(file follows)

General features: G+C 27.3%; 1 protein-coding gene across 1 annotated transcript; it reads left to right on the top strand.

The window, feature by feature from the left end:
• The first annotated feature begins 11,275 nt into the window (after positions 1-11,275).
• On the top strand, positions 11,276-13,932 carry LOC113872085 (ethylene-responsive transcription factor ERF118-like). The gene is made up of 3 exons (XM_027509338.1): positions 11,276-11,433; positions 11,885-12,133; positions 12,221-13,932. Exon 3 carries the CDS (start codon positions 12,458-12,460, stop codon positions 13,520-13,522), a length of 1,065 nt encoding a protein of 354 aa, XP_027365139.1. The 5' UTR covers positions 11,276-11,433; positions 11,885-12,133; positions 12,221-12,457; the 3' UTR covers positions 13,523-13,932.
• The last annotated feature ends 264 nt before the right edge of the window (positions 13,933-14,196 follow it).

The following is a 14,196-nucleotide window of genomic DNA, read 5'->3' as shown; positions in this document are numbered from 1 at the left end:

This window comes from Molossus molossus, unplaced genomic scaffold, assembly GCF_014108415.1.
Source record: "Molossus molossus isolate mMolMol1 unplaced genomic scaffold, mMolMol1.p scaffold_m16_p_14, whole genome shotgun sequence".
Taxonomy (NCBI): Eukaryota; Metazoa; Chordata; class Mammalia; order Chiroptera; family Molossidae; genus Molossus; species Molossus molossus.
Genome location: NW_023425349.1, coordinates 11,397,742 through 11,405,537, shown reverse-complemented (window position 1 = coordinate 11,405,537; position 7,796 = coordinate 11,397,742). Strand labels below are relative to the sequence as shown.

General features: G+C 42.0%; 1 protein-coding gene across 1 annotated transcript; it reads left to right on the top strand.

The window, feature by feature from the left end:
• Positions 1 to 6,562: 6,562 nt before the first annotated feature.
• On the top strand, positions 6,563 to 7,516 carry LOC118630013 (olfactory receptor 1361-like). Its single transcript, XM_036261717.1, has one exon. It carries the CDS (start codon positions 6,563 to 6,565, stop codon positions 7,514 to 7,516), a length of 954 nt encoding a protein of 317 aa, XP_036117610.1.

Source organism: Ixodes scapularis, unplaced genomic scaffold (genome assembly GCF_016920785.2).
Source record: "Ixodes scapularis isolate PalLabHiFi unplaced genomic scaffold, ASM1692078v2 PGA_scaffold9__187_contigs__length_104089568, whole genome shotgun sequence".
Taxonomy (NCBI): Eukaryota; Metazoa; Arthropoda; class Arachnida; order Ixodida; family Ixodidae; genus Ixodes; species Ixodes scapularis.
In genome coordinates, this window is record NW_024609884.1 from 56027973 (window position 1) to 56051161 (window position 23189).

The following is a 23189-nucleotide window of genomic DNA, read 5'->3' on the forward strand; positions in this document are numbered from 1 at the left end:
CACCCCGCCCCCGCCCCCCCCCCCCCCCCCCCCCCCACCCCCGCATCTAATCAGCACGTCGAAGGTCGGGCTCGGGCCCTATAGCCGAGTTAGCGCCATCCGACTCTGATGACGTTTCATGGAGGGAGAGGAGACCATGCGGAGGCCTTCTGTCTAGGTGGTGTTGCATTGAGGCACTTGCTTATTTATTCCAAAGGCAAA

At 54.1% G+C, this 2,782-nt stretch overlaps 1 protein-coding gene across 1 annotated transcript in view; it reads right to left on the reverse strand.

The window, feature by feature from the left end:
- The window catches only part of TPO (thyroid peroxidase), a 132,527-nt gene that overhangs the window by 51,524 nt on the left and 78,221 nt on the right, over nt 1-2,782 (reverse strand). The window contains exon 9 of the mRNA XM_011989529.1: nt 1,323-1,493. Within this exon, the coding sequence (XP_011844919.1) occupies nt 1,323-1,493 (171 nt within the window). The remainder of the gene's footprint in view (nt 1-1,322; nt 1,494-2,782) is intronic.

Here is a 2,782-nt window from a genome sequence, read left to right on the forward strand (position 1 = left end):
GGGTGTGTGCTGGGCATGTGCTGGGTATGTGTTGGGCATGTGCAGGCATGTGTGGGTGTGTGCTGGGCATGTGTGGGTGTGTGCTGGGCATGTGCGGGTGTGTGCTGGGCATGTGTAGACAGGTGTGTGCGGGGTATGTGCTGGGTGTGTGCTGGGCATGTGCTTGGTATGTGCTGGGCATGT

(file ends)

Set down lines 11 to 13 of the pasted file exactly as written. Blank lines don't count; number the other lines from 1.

General features: G+C 42.0%; 1 protein-coding gene across 1 annotated transcript; it reads left to right on the top strand.

The window, feature by feature from the left end:
• Positions 1 to 6,562: 6,562 nt before the first annotated feature.